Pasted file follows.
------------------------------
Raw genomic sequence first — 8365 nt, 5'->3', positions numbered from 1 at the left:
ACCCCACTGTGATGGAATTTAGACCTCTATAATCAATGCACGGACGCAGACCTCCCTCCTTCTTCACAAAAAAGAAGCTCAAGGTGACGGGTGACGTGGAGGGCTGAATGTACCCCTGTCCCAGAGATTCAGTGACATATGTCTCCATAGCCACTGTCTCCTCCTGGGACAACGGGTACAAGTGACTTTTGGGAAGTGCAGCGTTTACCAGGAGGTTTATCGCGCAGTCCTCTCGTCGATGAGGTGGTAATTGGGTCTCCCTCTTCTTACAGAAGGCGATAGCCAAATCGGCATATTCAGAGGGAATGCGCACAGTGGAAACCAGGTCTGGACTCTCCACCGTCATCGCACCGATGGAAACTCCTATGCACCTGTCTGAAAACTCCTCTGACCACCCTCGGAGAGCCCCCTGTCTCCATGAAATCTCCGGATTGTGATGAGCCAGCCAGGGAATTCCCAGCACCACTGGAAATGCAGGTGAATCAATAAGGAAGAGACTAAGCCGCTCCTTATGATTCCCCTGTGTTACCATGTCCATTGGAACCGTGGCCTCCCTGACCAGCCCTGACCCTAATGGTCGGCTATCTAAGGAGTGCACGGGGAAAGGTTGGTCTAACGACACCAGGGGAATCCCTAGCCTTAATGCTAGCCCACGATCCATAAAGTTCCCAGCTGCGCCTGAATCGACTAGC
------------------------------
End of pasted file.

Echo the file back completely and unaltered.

Raw genomic sequence first — 8365 nt, 5'->3', positions numbered from 1 at the left:
ACCCCACTGTGATGGAATTTAGACCTCTATAATCAATGCACGGACGCAGACCTCCCTCCTTCTTCACAAAAAAGAAGCTCAAGGTGACGGGTGACGTGGAGGGCTGAATGTACCCCTGTCCCAGAGATTCAGTGACATATGTCTCCATAGCCACTGTCTCCTCCTGGGACAACGGGTACAAGTGACTTTTGGGAAGTGCAGCGTTTACCAGGAGGTTTATCGCGCAGTCCTCTCGTCGATGAGGTGGTAATTGGGTCTCCCTCTTCTTACAGAAGGCGATAGCCAAATCGGCATATTCAGAGGGAATGCGCACAGTGGAAACCAGGTCTGGACTCTCCACCGTCATCGCACCGATGGAAACTCCTATGCACCTGTCTGAAAACTCCTCTGACCACCCTCGGAGAGCCCCCTGTCTCCATGAAATCTCCGGATTGTGATGAGCCAGCCAGGGAATTCCCAGCACCACTGGAAATGCAGGTGAATCAATAAGGAAGAGACTAAGCCGCTCCTTATGATTCCCCTGTGTTACCATGTCCATTGGAACCGTGGCCTCCCTGACCAGCCCTGACCCTAATGGTCGGCTATCTAAGGAGTGCACGGGGAAAGGTTGGTCTAACGACACCAGGGGAATCCCTAGCCTTAATGCTAGCCCACGATCCATAAAGTTCCCAGCTGCGCCTGAATCGACTAGC